ERIC Number: EJ849337
Record Type: Journal
Publication Date: 2009-Aug
Abstractor: As Provided
Early White-Matter Abnormalities of the Ventral Frontostriatal Pathway in Fragile X Syndrome
Haas, Brian W.; Barnea-Goraly, Naama; Lightbody, Amy A.; Patnaik, Swetapadma S.; Hoeft, Fumiko; Hazlett, Heather; Piven, Joseph; Reiss, Allan L.
Developmental Medicine & Child Neurology, v51 n8 p593-599 Aug 2009
Aim: Fragile X syndrome is associated with cognitive deficits in inhibitory control and with abnormal neuronal morphology and development. Method: In this study, we used a diffusion tensor imaging (DTI) tractography approach to reconstruct white-matter fibers in the ventral frontostriatal pathway in young males with fragile X syndrome (n = 17; mean age 2y 9mo, SD 7mo, range 1y 7mo-3y 10mo), and two age-matched comparison groups: (1) typically developing (n = 13; mean age 2y 3mo, SD 7mo, range 1y 7mo-3y 6mo) and (2) developmentally delayed (n = 8; mean age 3y, SD 4mo, range 2y 9mo-3y 8mo). Results: We observed that young males with fragile X syndrome exhibited increased density of DTI reconstructed fibers than those in the typically developing (p = 0.001) and developmentally delayed (p = 0.001) groups. Aberrant white-matter structure was localized in the left ventral frontostriatal pathway. Greater relative fiber density was found to be associated with lower IQ (Mullen composite scores) in the typically developing group (p = 0.008). Interpretation: These data suggest that diminished or absent fragile X mental retardation 1 protein expression can selectively alter white-matter anatomy during early brain development and, in particular, neural pathways. The results also point to an early neurobiological marker for an important component of cognitive dysfunction associated with fragile X syndrome.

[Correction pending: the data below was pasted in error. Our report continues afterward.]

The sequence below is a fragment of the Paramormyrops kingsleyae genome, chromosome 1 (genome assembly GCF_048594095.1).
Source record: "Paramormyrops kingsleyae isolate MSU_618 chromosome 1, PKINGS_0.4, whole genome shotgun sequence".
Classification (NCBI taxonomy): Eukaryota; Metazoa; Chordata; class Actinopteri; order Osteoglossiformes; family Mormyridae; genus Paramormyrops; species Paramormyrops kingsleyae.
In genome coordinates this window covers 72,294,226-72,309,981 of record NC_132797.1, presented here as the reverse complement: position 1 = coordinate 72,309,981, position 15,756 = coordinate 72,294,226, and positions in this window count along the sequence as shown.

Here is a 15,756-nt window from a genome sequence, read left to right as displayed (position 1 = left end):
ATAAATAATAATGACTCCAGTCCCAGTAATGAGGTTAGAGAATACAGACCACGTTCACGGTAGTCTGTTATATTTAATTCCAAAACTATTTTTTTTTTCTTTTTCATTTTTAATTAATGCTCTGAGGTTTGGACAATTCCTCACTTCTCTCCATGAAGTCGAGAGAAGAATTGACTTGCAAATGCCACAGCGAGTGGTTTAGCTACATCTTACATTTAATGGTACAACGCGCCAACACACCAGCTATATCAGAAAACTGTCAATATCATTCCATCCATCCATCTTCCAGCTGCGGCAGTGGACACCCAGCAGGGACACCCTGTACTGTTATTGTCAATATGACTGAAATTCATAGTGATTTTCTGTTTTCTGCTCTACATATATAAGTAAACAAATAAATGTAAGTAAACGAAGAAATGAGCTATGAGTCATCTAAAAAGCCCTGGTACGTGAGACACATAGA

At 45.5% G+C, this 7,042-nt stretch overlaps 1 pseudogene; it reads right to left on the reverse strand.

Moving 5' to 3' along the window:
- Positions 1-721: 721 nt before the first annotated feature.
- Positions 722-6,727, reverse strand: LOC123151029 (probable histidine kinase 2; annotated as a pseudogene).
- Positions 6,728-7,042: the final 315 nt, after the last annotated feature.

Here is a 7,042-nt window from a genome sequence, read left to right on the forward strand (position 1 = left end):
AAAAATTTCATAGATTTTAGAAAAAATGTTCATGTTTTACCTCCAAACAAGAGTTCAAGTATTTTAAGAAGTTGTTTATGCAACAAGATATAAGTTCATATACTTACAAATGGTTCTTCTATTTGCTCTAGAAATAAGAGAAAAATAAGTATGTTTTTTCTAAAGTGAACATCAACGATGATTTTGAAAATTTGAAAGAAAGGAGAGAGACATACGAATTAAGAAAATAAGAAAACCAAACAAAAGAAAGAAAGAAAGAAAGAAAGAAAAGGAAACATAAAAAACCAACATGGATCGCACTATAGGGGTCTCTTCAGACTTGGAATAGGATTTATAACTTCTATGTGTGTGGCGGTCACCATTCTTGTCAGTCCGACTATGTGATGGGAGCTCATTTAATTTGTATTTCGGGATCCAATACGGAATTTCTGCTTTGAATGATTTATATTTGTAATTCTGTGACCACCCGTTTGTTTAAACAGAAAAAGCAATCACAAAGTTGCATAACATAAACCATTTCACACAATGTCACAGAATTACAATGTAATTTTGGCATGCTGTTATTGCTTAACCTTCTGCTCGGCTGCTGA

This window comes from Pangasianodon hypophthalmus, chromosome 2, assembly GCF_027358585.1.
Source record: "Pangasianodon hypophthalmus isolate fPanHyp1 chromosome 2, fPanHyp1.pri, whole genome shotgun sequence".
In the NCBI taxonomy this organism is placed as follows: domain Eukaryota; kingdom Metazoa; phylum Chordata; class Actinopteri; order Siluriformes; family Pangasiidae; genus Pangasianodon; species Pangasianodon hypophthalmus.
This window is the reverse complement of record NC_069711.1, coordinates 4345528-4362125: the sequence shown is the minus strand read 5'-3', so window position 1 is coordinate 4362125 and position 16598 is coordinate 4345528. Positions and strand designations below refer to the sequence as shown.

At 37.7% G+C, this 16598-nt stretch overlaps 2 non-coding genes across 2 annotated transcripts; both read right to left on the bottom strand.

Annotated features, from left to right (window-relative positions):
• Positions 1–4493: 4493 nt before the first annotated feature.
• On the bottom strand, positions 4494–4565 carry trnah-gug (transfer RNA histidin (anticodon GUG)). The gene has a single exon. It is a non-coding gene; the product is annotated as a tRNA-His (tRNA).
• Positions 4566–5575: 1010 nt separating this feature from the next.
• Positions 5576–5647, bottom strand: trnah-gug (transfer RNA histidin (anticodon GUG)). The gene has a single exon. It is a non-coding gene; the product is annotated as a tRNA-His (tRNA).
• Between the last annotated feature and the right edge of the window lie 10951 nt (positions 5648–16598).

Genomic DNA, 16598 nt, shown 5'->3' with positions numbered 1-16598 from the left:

Descriptors: Mental Retardation, Brain, Developmental Delays, Brain Hemisphere Functions, Genetic Disorders, Neurological Impairments, Cognitive Ability, Child Development, Diagnostic Tests, Young Children, Males, Comparative Analysis
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Publication Type: Journal Articles; Reports - Research
Education Level: N/A
Authoring Institution: N/A